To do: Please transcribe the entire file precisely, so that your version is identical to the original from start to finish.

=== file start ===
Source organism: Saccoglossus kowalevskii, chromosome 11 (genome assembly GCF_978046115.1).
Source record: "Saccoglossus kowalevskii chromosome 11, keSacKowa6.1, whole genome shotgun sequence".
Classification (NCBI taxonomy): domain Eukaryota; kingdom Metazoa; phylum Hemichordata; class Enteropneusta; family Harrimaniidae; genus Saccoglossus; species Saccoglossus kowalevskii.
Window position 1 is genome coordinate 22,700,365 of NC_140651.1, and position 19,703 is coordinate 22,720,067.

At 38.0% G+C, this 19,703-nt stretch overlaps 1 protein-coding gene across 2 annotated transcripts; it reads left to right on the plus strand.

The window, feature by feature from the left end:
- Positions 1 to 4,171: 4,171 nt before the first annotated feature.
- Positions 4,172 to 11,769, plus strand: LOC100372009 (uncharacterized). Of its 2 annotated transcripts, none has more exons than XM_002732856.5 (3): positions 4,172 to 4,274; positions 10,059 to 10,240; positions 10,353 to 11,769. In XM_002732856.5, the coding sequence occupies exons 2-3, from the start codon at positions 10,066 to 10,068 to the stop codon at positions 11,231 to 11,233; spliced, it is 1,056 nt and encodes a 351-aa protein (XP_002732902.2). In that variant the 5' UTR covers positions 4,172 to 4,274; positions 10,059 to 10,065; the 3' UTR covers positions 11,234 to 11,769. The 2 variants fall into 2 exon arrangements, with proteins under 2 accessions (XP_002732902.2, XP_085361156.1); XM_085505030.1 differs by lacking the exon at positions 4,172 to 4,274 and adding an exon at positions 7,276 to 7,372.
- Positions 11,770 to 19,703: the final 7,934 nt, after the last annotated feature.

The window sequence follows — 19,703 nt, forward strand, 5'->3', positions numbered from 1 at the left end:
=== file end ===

Source organism: Saccoglossus kowalevskii, chromosome 11 (genome assembly GCF_978046115.1).
Source record: "Saccoglossus kowalevskii chromosome 11, keSacKowa6.1, whole genome shotgun sequence".
Classification (NCBI taxonomy): domain Eukaryota; kingdom Metazoa; phylum Hemichordata; class Enteropneusta; family Harrimaniidae; genus Saccoglossus; species Saccoglossus kowalevskii.
Window position 1 is genome coordinate 22,700,365 of NC_140651.1, and position 19,703 is coordinate 22,720,067.

At 38.0% G+C, this 19,703-nt stretch overlaps 1 protein-coding gene across 2 annotated transcripts; it reads left to right on the plus strand.

The window, feature by feature from the left end:
- Positions 1 to 4,171: 4,171 nt before the first annotated feature.
- Positions 4,172 to 11,769, plus strand: LOC100372009 (uncharacterized). Of its 2 annotated transcripts, none has more exons than XM_002732856.5 (3): positions 4,172 to 4,274; positions 10,059 to 10,240; positions 10,353 to 11,769. In XM_002732856.5, the coding sequence occupies exons 2-3, from the start codon at positions 10,066 to 10,068 to the stop codon at positions 11,231 to 11,233; spliced, it is 1,056 nt and encodes a 351-aa protein (XP_002732902.2). In that variant the 5' UTR covers positions 4,172 to 4,274; positions 10,059 to 10,065; the 3' UTR covers positions 11,234 to 11,769. The 2 variants fall into 2 exon arrangements, with proteins under 2 accessions (XP_002732902.2, XP_085361156.1); XM_085505030.1 differs by lacking the exon at positions 4,172 to 4,274 and adding an exon at positions 7,276 to 7,372.
- Positions 11,770 to 19,703: the final 7,934 nt, after the last annotated feature.

The window sequence follows — 19,703 nt, forward strand, 5'->3', positions numbered from 1 at the left end: